There’s little evidence that automotive demand will rise sharply anytime soon, despite high gas prices.
General Motors Corp. reported this month that it would idle the Michigan plant that produces the plug-in Volt for four weeks because of excess supply.
The Detroit automaker sold 10,666 Volts in the United States in the first seven months of this year. Compare that to the internal-combustion-powered Chevy Cruze sedan, which had sales of nearly 129,000 by the end of July.
Things haven’t been any better for the Nissan Leaf, another plug-in vehicle. The Japanese automaker sold 3,543 in the United States through the first seven months of 2012, a 26-percent slide from the previous year.
EnerDel will continue taking whatever business it can get from the automotive sector. And on Aug. 27, the company announced it had scored its second contract to supply Volvo’s C30 electric car.
But Roberts, in an interview before the announcement, described those kinds of deals as “icing on the cake,” with EnerDel marching toward utilities, integrators and system operators.
Tapping into grid
Five months out of bankruptcy, EnerDel sees much better prospects in supporting the power grid, both domestically and internationally.
Ener1’s bankruptcy filing in January forecast $84 million in revenue and a $49 million loss this year. The company expects to turn that around to $68 million in revenue and $1.5 million in profit by 2015.
EnerDel began looking at the potential in power grid sales in 2010, but did not pull in any that year. By the end of this year, Roberts expects at least half of revenue to come from the market.
His optimism stems partly from a Copper Development Association study, released April 1, that forecast $240 billion in U.S. power grid investments over the next 10 years.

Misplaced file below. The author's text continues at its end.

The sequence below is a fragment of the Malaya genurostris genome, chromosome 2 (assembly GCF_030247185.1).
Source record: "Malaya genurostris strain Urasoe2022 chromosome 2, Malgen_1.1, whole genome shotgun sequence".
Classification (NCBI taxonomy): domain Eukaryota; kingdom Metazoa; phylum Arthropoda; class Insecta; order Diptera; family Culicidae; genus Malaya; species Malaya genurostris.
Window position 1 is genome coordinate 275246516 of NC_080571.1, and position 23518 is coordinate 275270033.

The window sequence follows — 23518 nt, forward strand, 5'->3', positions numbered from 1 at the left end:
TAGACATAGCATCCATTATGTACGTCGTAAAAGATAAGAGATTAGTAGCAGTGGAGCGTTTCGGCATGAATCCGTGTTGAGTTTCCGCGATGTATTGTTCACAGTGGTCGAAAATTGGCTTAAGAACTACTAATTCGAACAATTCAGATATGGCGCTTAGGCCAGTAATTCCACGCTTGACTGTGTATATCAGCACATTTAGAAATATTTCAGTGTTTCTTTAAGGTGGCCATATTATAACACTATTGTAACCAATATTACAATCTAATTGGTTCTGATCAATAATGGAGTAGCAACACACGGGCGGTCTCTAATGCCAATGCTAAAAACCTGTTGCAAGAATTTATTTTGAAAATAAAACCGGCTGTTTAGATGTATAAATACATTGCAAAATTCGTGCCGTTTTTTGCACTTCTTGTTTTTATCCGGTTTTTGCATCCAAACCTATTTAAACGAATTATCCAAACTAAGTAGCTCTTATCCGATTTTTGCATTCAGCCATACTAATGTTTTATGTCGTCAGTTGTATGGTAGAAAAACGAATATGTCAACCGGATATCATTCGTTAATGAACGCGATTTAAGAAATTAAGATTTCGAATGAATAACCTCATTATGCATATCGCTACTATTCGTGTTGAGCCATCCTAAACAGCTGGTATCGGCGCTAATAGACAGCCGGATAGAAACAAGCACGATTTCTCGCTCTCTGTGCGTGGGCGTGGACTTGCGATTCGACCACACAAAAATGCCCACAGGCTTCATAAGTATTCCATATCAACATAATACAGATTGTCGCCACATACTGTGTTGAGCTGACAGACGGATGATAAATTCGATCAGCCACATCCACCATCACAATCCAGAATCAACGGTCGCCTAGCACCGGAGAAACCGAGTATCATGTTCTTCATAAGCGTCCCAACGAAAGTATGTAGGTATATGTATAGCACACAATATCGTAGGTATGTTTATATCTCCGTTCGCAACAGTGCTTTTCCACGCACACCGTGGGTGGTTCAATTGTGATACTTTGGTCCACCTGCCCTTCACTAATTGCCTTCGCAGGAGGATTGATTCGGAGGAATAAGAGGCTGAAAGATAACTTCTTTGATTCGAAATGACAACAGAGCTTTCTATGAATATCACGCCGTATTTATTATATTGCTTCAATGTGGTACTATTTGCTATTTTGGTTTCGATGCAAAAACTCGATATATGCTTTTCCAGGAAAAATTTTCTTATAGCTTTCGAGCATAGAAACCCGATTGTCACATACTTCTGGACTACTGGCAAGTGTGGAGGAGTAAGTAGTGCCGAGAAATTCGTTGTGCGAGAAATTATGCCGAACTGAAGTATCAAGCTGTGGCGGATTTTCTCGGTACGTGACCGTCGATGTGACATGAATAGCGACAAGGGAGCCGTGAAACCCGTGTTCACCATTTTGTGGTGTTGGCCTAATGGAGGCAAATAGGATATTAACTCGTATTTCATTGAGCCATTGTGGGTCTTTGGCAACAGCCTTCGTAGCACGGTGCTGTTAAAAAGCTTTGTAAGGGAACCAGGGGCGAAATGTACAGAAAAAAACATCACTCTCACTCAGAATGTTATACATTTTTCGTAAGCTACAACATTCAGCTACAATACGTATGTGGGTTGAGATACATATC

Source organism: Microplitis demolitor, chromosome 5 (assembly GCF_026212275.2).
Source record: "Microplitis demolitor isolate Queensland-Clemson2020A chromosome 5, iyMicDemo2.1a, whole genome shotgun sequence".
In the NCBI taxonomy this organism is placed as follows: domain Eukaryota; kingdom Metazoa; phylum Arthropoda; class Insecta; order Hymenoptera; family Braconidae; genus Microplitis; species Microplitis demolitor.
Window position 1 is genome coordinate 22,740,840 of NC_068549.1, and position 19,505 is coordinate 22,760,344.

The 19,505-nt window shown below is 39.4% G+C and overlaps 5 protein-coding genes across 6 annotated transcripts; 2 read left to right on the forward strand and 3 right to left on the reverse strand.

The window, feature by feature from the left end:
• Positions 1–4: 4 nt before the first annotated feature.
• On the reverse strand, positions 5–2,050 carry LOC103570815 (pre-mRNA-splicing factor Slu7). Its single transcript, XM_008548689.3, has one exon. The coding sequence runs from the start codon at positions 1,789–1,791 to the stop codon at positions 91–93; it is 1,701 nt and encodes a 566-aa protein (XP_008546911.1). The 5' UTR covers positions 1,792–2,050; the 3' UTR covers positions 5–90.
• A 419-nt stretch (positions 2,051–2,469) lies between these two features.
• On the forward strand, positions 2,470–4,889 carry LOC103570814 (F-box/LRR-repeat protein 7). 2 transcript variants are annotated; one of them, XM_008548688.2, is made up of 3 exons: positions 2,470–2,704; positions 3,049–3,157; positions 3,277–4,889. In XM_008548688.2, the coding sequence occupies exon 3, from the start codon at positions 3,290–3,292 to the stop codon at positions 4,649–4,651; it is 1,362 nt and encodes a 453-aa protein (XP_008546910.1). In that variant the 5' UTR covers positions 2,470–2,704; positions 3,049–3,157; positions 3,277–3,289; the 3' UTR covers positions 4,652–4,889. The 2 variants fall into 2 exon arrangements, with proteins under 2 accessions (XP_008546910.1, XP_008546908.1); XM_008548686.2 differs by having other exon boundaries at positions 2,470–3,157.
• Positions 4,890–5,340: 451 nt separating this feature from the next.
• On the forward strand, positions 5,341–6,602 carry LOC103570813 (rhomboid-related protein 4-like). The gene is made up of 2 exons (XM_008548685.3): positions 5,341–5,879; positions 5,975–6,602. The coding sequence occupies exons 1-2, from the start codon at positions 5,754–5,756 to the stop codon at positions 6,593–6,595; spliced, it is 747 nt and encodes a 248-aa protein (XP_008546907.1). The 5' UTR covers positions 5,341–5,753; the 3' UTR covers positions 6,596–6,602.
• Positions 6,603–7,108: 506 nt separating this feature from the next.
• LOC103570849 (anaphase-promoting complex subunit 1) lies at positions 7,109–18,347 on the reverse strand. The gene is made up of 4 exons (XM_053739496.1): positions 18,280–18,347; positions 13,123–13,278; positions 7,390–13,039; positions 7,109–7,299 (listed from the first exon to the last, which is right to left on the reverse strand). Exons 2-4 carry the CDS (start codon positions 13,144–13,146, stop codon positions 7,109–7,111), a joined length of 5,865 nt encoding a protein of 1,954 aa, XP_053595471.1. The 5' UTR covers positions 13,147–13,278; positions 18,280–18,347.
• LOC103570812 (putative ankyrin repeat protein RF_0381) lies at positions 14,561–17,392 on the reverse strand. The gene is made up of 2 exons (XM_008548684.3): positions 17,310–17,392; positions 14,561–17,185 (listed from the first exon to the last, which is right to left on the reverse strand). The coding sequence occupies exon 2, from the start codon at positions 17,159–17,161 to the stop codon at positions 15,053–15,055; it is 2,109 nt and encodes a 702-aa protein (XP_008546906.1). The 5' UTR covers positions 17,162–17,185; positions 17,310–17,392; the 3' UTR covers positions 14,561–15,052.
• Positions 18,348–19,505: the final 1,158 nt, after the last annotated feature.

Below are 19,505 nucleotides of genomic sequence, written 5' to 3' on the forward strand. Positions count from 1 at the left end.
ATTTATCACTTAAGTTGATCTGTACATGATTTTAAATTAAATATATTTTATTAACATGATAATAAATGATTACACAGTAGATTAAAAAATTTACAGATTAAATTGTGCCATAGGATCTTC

“There’s just huge numbers,” he said.
Pike Research forecasts lithium-ion batteries will have a compound annual growth rate of 33 percent from 2012 to 2020 in the North American power grid market.
Brittany Gibson, an advanced batteries analyst for the Boulder, Colo., research firm, said more progressive utilities are deploying the clean-tech lithium-ion batteries. Many companies are using them to power renewable energy systems, such as wind turbines.
“It’s, ‘Let’s get them up and running and see what happens. So if this hits, we’re ready,’” Gibson said.
Globally, Pike Research predicts a 29-percent compound annual growth through 2020.
Emerging economies, such as China’s and India’s, have tremendous infrastructure needs, including electricity.
“Whether GDP [growth] is reducing or not, China is still growing,” Roberts said.
One area with potential is disaster prevention and recovery, he said.
About 620 million people experienced power outages in July in India, where the government supplies electricity. The incident led to questions about the condition of the country’s power grid and whether it can keep up with demand.
Or there was the March 2011 earthquake and tsunami in Japan that took out a nuclear power plant, Roberts noted.
“That’s severe pain that needs to be addressed,” he said.•